what kind of car it was. He had brain seizures that
showed up on M.R.I.'s.''
The old ''fixer upper'' had cost $300,000, Ms. Ballard
said, and about $1 million to modernize. The $32 million
in damages was awarded in 2001, but was later reduced
to $4 million, plus interest and lawyers' fees.
In December, a mold suit was filed by the owner of a
condominium apartment at 515 Park Avenue -- advertised
by its sponsors, at $3,000 per square foot, as the world's
most expensive residential building.
The suit alleges that the developer, architect, contractors
and condominium board members had all been negligent
in the design, construction and management of the building,
which opened in 2000, resulting in ''massive leaks''
throughout the structure.
''As recent studies performed for the building's board
of managers confirmed,'' the suit says, ''the building
is contaminated with toxic fungus molds, including a
strain known as Stachybotrys, the 'killer fungus.' ''
The plaintiff, Richard Kramer, claimed that the apartment
and its contents, including antiques and artwork, were
totally ruined. ''Such damage pales,'' the suit says,
in comparison with the harm to the plaintiff's 3-year-old
daughter, ''who has developed severe and disabling respiratory
and other illnesses.''
Mr. Kramer is asking for $2 billion in damages. Lawyers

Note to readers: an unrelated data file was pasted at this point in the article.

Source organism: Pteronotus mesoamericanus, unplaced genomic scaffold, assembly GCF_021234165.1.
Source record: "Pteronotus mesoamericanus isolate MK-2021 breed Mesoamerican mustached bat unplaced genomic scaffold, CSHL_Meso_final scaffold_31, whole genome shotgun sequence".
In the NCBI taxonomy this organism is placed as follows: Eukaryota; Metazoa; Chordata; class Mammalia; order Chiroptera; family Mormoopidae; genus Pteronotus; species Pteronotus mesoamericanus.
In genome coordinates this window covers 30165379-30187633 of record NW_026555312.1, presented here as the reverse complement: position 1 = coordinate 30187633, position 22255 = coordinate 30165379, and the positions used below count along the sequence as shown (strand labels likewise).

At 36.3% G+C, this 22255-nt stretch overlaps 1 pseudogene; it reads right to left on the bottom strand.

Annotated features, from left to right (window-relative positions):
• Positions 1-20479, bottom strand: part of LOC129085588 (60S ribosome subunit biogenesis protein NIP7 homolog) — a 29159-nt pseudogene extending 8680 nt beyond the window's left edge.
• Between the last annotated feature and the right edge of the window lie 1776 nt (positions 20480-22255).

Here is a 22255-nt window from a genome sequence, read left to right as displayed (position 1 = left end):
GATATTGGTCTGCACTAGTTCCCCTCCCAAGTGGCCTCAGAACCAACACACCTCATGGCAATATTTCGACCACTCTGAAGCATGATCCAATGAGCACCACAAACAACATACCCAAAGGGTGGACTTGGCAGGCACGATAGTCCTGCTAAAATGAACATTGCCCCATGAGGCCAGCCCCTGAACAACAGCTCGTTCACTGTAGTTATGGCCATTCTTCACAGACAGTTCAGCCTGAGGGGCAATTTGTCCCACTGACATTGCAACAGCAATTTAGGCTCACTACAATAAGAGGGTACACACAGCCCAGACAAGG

for the developers, Zeckendorf Realty, did not respond
to several requests for comment.
According to the American Academy of Allergy, Asthma
and Immunology, 35 million Americans suffer from reactions
to mold -- 12 percent of the nation's population.
''Do we design buildings to take care of the person
who is allergic or the person who is not?'' wonders
Angelo Garcia III, the principal industrial hygienist
at Future Environment Designs, a consultation and remediation
company on Long Island. ''Do you build for one in eight
Senator Marcellino believes, ''It will come to setting
regulatory standards that force people to take the effects
of mold into consideration when they create buildings,
Process Starts By Eliminating Leaks
Until then, what is a homeowner or building owner to
do? In a phrase: stop leaks.
Mold thrives on moisture. And, as Mr. Garcia emphasized,
remediation requires elimination of the source. ''Whatever
caused water damage must be fixed,'' he said. ''Realistically,
that should be done before the cleaning, because the
mold will come back.'' Better yet, leaks should be eliminated
before mold ever takes root.
If mold does become visible -- a big if, given that